The Reality of Movements: Some Voices Heard, Others Forgotten

This week we read about labor unions in the book “Organizing Where We Live and Work.” The author would constantly stress the idea that worker’s home lives should be considered just as much as their work lives when forming unions or movements. The book also mentioned that most poor worker’s unions were successful because people from the same class and race would come together and fight for similar issues. This observation made me wonder whether any movement would ever be able to incorporate all groups and the issues they are most concerned with.  It seems as though large groups will ultimately split into smaller factions consisting of people who can identify the most with one another. The women’s movement is an example of how women have a hard time deciding which issues are the most important.  During our reflection session, it was mentioned that it is difficult to imagine oneself in another’s shoes (ex. a middle-class woman understanding the concerns of low income women). It is our instinct to fight for the issues that are most relevant to us and our current situation. Another example of a movement that has split into several factions is the Occupy Wall Street Movement that now includes the women’s caucus and disability caucus. These groups and several others that have formed because they feel as though the movement does not address the issues that are most important to them. It almost seems as though movements and unions that split are more likely to be successful because everyone within those groups are fighting for the same issues. Until we are willing to compromise and put ourselves in the shoes of others, not much will be accomplished by a single movement; some voices will be heard while others will be ignored and forgotten.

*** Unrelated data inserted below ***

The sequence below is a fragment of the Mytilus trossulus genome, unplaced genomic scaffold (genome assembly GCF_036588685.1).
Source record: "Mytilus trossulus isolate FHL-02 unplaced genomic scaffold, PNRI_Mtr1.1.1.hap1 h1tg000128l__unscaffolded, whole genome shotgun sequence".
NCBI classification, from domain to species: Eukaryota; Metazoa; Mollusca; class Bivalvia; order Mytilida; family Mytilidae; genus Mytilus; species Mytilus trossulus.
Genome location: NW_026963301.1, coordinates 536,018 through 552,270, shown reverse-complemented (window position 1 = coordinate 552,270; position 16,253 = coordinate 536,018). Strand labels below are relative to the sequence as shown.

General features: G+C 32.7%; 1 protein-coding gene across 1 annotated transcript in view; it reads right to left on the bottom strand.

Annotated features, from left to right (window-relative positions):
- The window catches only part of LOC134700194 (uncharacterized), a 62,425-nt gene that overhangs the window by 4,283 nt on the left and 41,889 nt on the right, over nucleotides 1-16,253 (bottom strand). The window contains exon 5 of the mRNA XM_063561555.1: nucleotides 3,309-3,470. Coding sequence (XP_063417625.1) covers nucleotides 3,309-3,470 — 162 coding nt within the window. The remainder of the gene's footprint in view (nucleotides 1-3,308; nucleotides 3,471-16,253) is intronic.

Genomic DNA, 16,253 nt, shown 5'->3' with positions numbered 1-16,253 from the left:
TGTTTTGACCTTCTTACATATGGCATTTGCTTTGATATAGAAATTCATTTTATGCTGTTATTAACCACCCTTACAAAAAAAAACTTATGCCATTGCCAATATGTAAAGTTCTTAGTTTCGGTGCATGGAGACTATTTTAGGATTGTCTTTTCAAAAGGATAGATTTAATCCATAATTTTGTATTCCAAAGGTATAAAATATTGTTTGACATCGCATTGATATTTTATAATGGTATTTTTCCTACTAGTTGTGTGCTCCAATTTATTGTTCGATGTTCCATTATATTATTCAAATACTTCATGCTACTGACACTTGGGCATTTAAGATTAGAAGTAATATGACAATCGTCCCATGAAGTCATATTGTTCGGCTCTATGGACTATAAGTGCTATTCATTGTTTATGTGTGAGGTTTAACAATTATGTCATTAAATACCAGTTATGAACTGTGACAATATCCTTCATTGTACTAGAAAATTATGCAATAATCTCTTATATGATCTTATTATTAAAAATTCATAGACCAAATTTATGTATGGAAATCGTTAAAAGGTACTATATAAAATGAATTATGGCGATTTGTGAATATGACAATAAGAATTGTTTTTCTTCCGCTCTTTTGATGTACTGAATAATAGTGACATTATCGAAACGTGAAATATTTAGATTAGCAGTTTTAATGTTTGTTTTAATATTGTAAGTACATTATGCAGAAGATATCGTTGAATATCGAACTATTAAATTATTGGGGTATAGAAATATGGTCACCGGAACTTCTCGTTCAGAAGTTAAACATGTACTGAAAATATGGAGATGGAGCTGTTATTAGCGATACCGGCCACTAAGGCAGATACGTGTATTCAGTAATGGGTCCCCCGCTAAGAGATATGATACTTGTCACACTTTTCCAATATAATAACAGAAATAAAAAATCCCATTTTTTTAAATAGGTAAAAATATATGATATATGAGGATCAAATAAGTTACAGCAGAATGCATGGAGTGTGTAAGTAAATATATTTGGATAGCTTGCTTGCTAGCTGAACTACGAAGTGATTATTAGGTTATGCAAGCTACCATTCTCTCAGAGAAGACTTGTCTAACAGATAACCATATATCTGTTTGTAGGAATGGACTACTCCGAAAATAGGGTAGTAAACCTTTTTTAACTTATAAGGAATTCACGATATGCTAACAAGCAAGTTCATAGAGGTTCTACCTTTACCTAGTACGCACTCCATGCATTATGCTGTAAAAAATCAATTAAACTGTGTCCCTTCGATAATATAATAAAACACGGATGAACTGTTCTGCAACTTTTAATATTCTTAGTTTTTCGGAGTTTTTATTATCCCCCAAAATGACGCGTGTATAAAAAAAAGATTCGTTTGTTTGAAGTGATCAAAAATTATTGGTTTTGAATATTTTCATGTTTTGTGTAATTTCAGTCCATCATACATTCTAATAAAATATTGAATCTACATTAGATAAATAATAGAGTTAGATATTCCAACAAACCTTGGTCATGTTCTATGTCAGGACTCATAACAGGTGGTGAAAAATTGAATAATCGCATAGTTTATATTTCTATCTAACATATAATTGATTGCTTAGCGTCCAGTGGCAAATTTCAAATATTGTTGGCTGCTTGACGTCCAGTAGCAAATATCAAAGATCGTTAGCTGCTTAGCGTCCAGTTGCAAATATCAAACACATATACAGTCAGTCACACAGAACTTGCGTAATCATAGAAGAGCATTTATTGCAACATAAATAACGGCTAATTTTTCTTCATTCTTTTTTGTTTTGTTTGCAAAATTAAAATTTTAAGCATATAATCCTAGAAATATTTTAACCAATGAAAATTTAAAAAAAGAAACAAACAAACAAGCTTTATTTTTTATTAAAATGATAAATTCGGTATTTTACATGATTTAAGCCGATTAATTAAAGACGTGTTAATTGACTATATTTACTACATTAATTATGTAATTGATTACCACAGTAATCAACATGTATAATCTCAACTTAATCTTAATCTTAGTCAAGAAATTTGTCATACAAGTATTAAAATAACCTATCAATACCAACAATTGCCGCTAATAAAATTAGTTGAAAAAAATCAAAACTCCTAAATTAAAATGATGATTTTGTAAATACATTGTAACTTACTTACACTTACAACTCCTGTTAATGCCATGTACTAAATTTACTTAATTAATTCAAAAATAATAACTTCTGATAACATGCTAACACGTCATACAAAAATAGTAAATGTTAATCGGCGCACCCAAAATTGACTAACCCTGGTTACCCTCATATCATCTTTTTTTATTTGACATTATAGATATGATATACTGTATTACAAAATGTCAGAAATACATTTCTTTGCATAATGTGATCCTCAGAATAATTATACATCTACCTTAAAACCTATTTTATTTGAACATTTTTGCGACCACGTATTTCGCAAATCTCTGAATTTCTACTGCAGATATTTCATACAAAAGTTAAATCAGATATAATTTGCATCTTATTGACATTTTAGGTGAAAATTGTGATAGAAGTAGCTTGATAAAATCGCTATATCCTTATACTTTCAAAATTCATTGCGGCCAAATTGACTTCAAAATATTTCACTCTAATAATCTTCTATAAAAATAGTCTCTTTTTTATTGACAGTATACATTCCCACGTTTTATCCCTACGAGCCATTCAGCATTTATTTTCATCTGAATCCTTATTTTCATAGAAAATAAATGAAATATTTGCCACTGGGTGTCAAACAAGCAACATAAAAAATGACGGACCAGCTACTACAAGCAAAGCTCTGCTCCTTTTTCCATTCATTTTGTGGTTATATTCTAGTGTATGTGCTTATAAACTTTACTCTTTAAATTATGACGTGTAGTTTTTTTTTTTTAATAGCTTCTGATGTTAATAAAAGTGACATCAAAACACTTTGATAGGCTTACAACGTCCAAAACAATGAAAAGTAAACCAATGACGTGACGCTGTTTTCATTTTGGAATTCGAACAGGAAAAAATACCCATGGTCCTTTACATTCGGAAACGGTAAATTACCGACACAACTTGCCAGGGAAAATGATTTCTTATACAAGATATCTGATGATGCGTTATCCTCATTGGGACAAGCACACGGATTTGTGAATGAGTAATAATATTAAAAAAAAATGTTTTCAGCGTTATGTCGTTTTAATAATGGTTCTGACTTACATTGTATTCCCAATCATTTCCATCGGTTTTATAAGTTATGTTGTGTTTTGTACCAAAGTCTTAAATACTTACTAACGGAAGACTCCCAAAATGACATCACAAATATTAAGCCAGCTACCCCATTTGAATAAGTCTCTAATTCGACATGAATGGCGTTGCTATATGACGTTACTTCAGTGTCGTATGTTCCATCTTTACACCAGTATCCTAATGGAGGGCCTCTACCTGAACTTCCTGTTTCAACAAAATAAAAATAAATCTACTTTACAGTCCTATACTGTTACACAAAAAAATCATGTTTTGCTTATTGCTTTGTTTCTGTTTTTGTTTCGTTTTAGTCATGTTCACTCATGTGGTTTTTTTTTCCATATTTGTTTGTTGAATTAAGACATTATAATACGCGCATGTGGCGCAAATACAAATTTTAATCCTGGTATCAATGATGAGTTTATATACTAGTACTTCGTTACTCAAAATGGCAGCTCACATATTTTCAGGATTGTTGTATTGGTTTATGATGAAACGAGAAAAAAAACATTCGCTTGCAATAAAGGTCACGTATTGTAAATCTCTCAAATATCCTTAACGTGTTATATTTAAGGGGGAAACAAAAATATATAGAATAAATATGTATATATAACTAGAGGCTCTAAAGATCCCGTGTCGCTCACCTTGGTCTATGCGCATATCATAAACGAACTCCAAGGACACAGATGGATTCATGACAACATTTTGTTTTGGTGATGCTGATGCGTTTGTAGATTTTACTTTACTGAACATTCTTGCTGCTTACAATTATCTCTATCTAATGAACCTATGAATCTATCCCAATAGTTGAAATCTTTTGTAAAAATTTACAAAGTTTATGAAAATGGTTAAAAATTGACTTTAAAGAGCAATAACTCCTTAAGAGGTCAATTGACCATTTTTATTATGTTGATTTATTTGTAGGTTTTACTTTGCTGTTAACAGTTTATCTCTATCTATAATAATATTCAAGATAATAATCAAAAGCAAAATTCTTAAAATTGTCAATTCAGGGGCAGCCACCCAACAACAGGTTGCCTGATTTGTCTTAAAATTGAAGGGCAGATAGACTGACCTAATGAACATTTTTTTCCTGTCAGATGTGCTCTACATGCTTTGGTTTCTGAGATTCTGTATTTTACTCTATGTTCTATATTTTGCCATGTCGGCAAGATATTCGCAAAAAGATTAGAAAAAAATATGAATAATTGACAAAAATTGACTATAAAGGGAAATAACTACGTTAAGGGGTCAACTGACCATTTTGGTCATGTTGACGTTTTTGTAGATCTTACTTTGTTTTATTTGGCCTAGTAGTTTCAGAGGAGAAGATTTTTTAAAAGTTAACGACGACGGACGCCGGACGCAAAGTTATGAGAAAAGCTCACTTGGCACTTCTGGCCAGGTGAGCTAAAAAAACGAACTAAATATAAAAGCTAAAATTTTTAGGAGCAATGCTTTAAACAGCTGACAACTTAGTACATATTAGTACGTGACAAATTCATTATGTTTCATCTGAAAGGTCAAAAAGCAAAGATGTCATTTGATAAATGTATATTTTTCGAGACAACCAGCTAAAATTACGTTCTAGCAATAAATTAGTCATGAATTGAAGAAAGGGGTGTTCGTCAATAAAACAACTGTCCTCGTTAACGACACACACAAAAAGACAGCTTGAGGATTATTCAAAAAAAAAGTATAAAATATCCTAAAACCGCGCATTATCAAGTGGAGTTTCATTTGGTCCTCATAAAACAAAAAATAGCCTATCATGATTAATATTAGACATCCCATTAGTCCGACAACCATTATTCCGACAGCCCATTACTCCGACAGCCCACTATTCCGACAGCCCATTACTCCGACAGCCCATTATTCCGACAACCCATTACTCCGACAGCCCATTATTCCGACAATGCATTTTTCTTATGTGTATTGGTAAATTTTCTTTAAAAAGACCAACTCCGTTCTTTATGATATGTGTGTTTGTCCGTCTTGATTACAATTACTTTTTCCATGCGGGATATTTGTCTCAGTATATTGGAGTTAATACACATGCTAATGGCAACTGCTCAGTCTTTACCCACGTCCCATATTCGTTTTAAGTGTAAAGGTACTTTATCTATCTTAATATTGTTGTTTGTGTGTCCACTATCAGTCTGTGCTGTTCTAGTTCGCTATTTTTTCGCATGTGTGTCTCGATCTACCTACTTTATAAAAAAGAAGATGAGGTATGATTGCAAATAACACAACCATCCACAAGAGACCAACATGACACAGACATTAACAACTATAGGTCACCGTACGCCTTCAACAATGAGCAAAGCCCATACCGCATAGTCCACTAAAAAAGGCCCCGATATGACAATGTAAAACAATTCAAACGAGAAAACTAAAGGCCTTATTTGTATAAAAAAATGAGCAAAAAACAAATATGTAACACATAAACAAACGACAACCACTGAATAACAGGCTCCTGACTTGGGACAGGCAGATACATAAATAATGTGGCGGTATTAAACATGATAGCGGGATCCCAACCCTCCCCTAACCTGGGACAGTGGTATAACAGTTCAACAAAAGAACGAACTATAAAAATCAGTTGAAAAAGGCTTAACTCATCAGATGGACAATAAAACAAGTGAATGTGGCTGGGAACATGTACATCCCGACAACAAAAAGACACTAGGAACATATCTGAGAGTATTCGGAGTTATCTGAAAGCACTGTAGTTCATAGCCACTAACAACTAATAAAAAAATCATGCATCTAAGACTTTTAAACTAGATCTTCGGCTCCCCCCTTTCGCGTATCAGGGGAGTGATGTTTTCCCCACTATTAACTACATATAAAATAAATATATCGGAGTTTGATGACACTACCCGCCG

We went to visit the National Domestic Worker’s alliance where we spoke to a woman who had been working as a domestic worker for many years. She spoke about the mistreatment of domestic workers by their employers. We learned about a domestic worker’s bill of rights that has been passed in New York and will soon be passed in other states.  But the feeling of optimism soon changed during our group discussion when we spoke about the unfair treatment of sweatshop workers. We then admitted that we were aware that we buy affordable clothes made in sweat shops.  It was mentioned that if we were to stop purchasing these clothes then we would decrease the demand for clothes made in sweatshop working conditions. However, not much of the group was willing to give up buying these clothes because they are good quality and cheap.  I soon realized that even if we were to stop buying these clothes, the stores would not suffer a major blow to sales. There are millions of people who would still buy the clothes and several others who cannot afford to buy more expensive clothes.  In my opinion the people who can really make the difference are the domestic workers who organize unions and groups to advocate for better pay and working conditions. If these workers refused to work under certain conditions, there wouldn’t be an option to buy quality clothes at affordable prices. But, we also must consider the fact that these workers probably cannot afford to strike or stop working, and others may fear that they will end up unemployed if they complain about their jobs. There is no one solution to this complicated issue but I do think that domestic workers may be able to form successful unions where everyone who works a certain job could fight for the same rights. I remain skeptical about the success of a movement or union that tries to incorporate all domestic workers because these workers like women have different experiences and pressing concerns.

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